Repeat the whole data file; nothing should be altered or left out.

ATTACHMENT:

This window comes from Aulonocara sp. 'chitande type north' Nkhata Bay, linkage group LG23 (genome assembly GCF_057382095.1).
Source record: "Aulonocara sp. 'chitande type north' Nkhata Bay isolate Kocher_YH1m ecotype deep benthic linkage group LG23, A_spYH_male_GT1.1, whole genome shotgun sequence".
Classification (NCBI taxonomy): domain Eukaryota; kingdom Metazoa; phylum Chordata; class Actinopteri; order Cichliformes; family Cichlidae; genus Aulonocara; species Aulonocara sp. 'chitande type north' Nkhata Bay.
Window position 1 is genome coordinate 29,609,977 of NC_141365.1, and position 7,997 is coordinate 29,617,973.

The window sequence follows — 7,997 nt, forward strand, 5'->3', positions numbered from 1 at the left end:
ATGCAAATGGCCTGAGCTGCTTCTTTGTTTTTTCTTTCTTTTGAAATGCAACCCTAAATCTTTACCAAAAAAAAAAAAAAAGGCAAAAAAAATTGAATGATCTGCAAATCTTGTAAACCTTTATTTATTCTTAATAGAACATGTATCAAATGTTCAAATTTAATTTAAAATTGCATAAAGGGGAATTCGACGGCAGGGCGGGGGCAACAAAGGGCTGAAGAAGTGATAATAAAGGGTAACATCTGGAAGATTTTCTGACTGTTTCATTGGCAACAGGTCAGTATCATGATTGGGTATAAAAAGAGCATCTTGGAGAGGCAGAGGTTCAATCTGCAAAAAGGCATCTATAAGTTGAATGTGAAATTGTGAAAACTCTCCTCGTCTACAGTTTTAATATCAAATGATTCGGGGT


This window comes from Aulonocara sp. 'chitande type north' Nkhata Bay, linkage group LG23 (genome assembly GCF_057382095.1).
Source record: "Aulonocara sp. 'chitande type north' Nkhata Bay isolate Kocher_YH1m ecotype deep benthic linkage group LG23, A_spYH_male_GT1.1, whole genome shotgun sequence".
Classification (NCBI taxonomy): domain Eukaryota; kingdom Metazoa; phylum Chordata; class Actinopteri; order Cichliformes; family Cichlidae; genus Aulonocara; species Aulonocara sp. 'chitande type north' Nkhata Bay.
Window position 1 is genome coordinate 29,609,977 of NC_141365.1, and position 7,997 is coordinate 29,617,973.

The window sequence follows — 7,997 nt, forward strand, 5'->3', positions numbered from 1 at the left end:
ATGCAAATGGCCTGAGCTGCTTCTTTGTTTTTTCTTTCTTTTGAAATGCAACCCTAAATCTTTACCAAAAAAAAAAAAAAAGGCAAAAAAAATTGAATGATCTGCAAATCTTGTAAACCTTTATTTATTCTTAATAGAACATGTATCAAATGTTCAAATTTAATTTAAAATTGCATAAAGGGGAATTCGACGGCAGGGCGGGGGCAACAAAGGGCTGAAGAAGTGATAATAAAGGGTAACATCTGGAAGATTTTCTGACTGTTTCATTGGCAACAGGTCAGTATCATGATTGGGTATAAAAAGAGCATCTTGGAGAGGCAGAGGTTCAATCTGCAAAAAGGCATCTATAAGTTGAATGTGAAATTGTGAAAACTCTCCTCGTCTACAGTTTTAATATCAAATGATTCGGGGT